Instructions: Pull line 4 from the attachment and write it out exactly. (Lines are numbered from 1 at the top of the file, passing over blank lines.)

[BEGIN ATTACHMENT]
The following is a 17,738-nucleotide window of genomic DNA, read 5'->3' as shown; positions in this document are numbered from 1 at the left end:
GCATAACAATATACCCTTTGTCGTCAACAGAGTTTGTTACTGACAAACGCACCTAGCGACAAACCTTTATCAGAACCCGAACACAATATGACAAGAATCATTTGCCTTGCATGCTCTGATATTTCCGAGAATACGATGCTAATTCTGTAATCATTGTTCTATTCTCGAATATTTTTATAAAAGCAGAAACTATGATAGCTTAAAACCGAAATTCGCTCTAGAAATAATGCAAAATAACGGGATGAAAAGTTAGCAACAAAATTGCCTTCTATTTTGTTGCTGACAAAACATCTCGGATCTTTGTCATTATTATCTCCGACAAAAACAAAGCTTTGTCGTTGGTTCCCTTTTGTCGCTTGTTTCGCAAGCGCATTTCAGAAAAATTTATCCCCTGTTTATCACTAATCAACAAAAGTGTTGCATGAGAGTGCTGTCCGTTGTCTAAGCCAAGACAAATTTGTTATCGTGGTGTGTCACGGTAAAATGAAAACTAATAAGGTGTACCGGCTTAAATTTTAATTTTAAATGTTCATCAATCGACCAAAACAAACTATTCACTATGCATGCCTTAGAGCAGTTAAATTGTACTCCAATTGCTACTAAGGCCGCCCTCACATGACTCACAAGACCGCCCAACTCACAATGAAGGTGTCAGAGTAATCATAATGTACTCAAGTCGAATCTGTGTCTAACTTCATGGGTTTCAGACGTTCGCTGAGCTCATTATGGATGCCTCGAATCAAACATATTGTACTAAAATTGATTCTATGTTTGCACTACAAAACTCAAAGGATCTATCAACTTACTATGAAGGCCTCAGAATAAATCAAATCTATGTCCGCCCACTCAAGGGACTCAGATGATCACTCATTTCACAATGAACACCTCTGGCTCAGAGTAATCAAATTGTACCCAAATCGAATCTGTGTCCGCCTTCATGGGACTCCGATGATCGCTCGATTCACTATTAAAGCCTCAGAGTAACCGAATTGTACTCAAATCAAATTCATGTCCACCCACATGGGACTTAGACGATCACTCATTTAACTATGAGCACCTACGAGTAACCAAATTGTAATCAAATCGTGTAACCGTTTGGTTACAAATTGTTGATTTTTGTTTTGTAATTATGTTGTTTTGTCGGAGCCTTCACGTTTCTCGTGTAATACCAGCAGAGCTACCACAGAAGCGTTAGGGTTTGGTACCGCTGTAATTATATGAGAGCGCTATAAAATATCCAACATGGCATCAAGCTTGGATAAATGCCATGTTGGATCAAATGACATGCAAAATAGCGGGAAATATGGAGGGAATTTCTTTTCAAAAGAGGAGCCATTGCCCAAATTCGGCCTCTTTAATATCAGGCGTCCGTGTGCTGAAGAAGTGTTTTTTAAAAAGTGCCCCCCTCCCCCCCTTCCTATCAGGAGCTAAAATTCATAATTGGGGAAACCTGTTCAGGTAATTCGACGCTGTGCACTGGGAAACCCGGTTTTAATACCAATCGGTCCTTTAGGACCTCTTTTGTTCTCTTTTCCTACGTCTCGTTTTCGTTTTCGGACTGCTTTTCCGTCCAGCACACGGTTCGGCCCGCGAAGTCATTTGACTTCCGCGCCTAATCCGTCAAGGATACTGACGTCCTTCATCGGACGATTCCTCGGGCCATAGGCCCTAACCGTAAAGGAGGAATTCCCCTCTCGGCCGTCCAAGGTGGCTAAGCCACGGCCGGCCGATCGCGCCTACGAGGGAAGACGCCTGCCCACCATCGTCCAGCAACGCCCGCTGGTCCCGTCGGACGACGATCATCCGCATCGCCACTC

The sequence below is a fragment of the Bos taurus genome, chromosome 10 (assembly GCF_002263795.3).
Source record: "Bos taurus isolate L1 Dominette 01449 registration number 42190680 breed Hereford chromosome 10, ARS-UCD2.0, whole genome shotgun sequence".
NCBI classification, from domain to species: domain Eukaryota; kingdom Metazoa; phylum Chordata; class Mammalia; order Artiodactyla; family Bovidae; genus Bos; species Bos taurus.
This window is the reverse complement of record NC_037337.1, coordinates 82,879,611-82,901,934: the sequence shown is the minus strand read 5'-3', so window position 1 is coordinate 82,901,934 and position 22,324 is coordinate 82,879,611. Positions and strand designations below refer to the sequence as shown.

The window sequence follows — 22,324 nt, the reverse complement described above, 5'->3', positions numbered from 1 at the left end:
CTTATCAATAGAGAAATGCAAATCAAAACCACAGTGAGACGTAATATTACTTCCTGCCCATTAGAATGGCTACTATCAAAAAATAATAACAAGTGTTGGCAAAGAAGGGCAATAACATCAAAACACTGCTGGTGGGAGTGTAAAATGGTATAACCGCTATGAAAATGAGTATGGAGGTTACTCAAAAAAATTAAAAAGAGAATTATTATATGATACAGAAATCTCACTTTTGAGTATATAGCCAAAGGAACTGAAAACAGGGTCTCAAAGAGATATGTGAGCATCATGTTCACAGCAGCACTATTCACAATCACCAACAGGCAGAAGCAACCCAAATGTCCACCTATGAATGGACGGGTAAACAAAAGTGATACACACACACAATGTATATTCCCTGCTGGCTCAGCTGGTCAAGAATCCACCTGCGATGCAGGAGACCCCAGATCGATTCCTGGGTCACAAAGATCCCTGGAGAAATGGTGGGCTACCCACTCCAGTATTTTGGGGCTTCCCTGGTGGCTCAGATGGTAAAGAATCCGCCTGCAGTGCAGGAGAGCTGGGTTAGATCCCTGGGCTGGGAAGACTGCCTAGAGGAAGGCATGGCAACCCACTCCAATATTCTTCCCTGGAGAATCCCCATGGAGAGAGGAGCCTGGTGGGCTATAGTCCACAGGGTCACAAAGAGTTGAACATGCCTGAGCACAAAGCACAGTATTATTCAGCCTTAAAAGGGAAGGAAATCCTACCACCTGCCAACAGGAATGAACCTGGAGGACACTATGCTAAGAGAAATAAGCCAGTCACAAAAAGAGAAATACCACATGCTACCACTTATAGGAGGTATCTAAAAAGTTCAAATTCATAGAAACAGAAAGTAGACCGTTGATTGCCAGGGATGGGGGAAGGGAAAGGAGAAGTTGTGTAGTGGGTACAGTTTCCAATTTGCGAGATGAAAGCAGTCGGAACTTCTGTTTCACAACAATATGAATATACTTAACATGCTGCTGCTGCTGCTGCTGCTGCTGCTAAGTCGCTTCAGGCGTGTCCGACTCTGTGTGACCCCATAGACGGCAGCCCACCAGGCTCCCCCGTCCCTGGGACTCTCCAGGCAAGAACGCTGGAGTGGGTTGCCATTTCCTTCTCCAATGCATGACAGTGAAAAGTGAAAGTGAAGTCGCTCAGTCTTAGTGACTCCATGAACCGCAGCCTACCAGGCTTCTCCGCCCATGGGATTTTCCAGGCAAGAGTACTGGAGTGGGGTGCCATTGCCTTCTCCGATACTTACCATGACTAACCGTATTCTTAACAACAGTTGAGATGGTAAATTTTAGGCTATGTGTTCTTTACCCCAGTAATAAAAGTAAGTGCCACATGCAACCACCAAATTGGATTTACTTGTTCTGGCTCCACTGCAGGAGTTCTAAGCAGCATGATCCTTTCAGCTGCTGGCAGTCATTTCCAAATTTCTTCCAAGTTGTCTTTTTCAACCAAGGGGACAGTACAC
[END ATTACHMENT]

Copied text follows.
Source record: "Bos taurus isolate L1 Dominette 01449 registration number 42190680 breed Hereford chromosome 10, ARS-UCD2.0, whole genome shotgun sequence".